The familiar sound of bells return to the streets of Victoria, sounding the need for donations to help feed, clothe and shelter those on Vancouver Island who need support.
The Salvation Army Christmas Kettle campaign launched on Nov. 19 at the Victoria Conference Centre with B.C. Lt.-Gov. Janet Austin kicking it off with a bell-ringing.
“It’s our biggest fundraising time of the year,” said Patricia Mamic, public and government affairs director for The Salvation Army B.C. division. “This allows The Salvation Army to assist people who are living in poverty at Christmas time and all throughout the year.”
This year’s goal is to raise $250,000 with the campaign in Victoria. The Kettle Campaign hopes to raise $4 million across the province and $21.6 million across Canada.
Local philanthropists, leaders and celebrities gathered for The Salvation Army’s second annual Hope in the City luncheon, which coincided with the campaign kick-off. The luncheon raised $20,000 with 225 guests in attendance. The funds will stay local to help vulnerable individuals on Vancouver Island.
The first Hero for Hope award was presented to Eric Maze, who has worked hard to overcome a series of life-changing setbacks and also become a transformative influence in the community.
A big crowd here today at the Victoria Conference Centre to recognize the work the Salvation Army does. pic.twitter.com/6924yeKTy1— Shalu Mehta (@ShaluMehta32) November 19, 2019
“When he came into our doors he just really had nowhere to go and it was the lowest time in his life,” Mamic said. “But we were able to walk beside him, meet him where he was and he walked through our services and he is just doing wonderfully today.”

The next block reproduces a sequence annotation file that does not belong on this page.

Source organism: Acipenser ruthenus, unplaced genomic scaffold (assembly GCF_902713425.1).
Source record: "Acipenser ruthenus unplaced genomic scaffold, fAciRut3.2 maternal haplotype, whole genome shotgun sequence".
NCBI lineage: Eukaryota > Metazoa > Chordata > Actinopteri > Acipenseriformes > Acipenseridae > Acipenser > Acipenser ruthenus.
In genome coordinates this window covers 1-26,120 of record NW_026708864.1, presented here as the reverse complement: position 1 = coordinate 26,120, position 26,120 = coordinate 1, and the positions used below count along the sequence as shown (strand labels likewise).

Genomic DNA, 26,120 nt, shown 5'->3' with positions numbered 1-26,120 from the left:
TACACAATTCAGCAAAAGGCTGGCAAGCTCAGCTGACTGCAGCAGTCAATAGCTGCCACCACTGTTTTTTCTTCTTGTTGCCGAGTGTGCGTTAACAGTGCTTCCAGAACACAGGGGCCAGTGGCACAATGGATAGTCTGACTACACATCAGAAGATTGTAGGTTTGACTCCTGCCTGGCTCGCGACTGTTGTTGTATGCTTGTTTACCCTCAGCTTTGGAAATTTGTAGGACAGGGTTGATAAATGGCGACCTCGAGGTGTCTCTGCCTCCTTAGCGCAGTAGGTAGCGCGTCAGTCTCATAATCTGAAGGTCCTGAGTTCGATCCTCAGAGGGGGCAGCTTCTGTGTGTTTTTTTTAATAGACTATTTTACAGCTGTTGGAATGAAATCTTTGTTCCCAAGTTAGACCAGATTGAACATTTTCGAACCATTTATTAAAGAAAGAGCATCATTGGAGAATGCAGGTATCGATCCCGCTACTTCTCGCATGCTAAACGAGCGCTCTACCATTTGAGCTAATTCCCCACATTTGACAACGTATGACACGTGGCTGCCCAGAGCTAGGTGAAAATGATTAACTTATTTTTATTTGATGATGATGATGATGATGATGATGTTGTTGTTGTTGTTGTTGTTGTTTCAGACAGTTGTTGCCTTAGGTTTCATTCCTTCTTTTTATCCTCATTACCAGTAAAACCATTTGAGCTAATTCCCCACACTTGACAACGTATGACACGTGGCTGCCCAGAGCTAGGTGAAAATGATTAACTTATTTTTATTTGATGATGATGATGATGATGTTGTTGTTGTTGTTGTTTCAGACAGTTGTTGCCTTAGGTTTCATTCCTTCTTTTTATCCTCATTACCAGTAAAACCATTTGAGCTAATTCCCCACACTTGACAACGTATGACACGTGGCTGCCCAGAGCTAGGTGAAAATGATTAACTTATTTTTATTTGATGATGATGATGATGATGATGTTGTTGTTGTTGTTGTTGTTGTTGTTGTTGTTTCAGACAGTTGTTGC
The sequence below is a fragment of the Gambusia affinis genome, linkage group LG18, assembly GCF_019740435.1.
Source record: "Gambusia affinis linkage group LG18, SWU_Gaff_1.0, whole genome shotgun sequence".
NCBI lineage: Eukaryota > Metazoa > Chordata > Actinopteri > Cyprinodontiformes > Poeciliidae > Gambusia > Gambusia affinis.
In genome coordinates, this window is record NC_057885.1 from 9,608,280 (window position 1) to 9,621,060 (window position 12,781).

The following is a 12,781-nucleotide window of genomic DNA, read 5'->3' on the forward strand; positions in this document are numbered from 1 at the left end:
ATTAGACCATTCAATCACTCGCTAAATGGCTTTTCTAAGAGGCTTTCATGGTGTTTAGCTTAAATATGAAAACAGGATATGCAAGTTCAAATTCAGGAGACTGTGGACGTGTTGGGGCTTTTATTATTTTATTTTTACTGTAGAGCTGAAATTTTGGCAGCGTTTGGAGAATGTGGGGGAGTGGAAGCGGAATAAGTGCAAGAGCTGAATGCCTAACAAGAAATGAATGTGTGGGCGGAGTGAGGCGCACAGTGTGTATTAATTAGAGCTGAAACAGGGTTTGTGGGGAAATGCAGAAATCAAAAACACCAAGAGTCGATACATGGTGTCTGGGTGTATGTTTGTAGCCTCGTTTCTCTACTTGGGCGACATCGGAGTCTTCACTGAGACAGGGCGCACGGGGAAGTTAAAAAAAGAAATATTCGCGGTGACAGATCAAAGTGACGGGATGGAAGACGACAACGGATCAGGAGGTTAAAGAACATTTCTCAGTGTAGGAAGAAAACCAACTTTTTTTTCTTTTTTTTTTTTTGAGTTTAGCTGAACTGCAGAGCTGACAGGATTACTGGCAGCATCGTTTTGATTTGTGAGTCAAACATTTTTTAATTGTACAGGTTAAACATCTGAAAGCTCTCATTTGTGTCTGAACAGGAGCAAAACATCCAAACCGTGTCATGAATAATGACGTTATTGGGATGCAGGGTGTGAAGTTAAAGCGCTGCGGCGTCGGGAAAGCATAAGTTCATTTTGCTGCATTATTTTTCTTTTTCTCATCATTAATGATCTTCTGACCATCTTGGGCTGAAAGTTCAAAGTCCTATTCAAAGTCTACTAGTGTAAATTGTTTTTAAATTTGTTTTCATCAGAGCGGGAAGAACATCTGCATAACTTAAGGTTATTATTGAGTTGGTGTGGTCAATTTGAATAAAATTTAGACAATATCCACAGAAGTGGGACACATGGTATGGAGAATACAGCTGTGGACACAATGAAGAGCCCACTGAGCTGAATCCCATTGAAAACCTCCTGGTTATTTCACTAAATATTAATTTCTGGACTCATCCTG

The Salvation Army works all throughout the year locally, in Canada and across the world to provide people with basics like food, shelter and clothing. The organization also helps individuals who are escaping addiction, violence and moving through poverty.
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“We meet people where they are when they come through our doors and whatever their need is we see what we can do to help them,” Mamic said.
The Salvation Army also hands out about 300 food hampers during the Christmas season and has a toy store for parents who may not be able to afford toys, or are forced to make a choice between paying bills or buying toys for their children.
Mamic said the organization is grateful for the compassion and support it receives from the community and noted that the funds raised go right back into the community.
“Just know that with every donation you make you’re helping someone in need,” Mamic said.